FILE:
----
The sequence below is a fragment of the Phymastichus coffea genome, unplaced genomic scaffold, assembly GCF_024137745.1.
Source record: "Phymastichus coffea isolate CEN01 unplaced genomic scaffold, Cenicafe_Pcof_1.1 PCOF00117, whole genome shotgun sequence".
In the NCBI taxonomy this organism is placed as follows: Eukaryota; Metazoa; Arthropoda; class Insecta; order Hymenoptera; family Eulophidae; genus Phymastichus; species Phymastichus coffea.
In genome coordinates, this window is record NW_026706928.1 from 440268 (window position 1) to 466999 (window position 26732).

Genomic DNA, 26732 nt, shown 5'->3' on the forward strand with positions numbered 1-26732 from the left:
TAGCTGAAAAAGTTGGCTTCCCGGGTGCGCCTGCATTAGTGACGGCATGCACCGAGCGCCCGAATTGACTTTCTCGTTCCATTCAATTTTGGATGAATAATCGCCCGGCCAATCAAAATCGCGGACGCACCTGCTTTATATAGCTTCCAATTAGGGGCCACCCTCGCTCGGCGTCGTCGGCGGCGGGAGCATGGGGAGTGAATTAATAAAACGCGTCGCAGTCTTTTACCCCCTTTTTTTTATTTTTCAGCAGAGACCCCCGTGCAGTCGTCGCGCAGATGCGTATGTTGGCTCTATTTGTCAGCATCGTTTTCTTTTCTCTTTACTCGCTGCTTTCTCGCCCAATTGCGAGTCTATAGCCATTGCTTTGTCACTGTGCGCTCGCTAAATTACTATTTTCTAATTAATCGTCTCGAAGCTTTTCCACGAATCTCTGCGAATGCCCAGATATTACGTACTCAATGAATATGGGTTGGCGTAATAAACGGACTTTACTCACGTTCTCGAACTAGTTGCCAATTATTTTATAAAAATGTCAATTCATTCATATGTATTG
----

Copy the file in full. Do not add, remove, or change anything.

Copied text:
The sequence below is a fragment of the Phymastichus coffea genome, unplaced genomic scaffold, assembly GCF_024137745.1.
Source record: "Phymastichus coffea isolate CEN01 unplaced genomic scaffold, Cenicafe_Pcof_1.1 PCOF00117, whole genome shotgun sequence".
In the NCBI taxonomy this organism is placed as follows: Eukaryota; Metazoa; Arthropoda; class Insecta; order Hymenoptera; family Eulophidae; genus Phymastichus; species Phymastichus coffea.
In genome coordinates, this window is record NW_026706928.1 from 440268 (window position 1) to 466999 (window position 26732).

Genomic DNA, 26732 nt, shown 5'->3' on the forward strand with positions numbered 1-26732 from the left:
TAGCTGAAAAAGTTGGCTTCCCGGGTGCGCCTGCATTAGTGACGGCATGCACCGAGCGCCCGAATTGACTTTCTCGTTCCATTCAATTTTGGATGAATAATCGCCCGGCCAATCAAAATCGCGGACGCACCTGCTTTATATAGCTTCCAATTAGGGGCCACCCTCGCTCGGCGTCGTCGGCGGCGGGAGCATGGGGAGTGAATTAATAAAACGCGTCGCAGTCTTTTACCCCCTTTTTTTTATTTTTCAGCAGAGACCCCCGTGCAGTCGTCGCGCAGATGCGTATGTTGGCTCTATTTGTCAGCATCGTTTTCTTTTCTCTTTACTCGCTGCTTTCTCGCCCAATTGCGAGTCTATAGCCATTGCTTTGTCACTGTGCGCTCGCTAAATTACTATTTTCTAATTAATCGTCTCGAAGCTTTTCCACGAATCTCTGCGAATGCCCAGATATTACGTACTCAATGAATATGGGTTGGCGTAATAAACGGACTTTACTCACGTTCTCGAACTAGTTGCCAATTATTTTATAAAAATGTCAATTCATTCATATGTATTG